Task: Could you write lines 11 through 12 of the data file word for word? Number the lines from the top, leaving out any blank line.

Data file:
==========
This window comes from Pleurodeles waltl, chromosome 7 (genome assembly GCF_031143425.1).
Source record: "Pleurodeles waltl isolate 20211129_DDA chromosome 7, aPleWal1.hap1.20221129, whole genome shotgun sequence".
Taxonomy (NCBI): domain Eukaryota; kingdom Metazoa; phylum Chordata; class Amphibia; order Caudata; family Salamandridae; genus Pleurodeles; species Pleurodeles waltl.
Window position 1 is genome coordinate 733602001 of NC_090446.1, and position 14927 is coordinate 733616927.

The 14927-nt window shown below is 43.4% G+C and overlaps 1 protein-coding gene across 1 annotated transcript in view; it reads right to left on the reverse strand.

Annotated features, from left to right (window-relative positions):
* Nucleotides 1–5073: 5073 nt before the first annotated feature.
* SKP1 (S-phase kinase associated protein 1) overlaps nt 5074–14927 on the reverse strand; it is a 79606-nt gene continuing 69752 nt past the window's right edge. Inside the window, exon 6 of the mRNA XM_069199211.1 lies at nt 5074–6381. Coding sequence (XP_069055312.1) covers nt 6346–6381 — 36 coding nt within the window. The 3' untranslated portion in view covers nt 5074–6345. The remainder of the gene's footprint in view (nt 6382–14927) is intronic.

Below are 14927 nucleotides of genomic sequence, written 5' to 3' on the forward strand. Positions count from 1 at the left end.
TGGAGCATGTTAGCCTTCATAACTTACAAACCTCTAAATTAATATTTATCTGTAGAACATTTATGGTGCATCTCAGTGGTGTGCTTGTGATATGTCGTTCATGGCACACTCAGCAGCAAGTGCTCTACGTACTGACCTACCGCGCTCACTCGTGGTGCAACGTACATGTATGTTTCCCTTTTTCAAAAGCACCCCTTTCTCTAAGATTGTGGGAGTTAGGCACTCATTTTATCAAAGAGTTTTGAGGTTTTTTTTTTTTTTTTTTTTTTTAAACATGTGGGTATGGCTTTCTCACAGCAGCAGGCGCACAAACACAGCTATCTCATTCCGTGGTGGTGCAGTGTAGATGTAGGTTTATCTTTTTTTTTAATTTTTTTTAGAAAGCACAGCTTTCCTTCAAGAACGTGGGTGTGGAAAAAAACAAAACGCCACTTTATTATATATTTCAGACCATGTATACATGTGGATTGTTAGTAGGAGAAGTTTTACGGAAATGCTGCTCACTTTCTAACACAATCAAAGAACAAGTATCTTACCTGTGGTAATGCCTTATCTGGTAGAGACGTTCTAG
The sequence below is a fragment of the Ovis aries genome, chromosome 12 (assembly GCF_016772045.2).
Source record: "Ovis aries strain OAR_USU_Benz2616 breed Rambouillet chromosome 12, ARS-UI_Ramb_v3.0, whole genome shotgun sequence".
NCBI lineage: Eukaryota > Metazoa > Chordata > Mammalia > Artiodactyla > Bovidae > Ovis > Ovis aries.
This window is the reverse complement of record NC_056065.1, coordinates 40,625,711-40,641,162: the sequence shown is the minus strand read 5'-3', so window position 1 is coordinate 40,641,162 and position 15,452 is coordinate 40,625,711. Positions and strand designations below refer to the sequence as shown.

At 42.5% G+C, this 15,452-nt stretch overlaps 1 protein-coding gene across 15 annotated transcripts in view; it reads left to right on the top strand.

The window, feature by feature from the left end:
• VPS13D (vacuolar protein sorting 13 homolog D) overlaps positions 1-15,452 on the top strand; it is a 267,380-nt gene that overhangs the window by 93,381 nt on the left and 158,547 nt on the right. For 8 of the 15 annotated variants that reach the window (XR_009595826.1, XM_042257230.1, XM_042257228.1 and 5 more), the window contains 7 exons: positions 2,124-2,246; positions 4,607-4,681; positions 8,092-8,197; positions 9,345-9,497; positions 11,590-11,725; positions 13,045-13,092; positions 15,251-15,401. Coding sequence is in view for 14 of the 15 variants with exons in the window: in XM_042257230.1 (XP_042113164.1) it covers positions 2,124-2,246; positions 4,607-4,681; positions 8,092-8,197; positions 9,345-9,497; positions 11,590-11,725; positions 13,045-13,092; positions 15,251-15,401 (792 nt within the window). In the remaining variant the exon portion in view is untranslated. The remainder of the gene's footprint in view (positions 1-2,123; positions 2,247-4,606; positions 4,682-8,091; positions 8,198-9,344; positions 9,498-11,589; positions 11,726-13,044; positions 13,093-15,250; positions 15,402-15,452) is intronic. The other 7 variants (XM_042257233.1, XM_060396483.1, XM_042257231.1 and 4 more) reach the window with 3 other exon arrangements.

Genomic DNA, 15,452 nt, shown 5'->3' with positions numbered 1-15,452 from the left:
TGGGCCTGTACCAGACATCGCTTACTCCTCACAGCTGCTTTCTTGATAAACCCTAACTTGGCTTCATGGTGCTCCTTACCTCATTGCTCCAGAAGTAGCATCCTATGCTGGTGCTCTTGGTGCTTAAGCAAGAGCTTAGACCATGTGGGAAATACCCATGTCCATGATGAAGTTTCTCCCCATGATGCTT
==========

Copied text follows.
The sequence below is a fragment of the Ovis aries genome, chromosome 12 (assembly GCF_016772045.2).
Source record: "Ovis aries strain OAR_USU_Benz2616 breed Rambouillet chromosome 12, ARS-UI_Ramb_v3.0, whole genome shotgun sequence".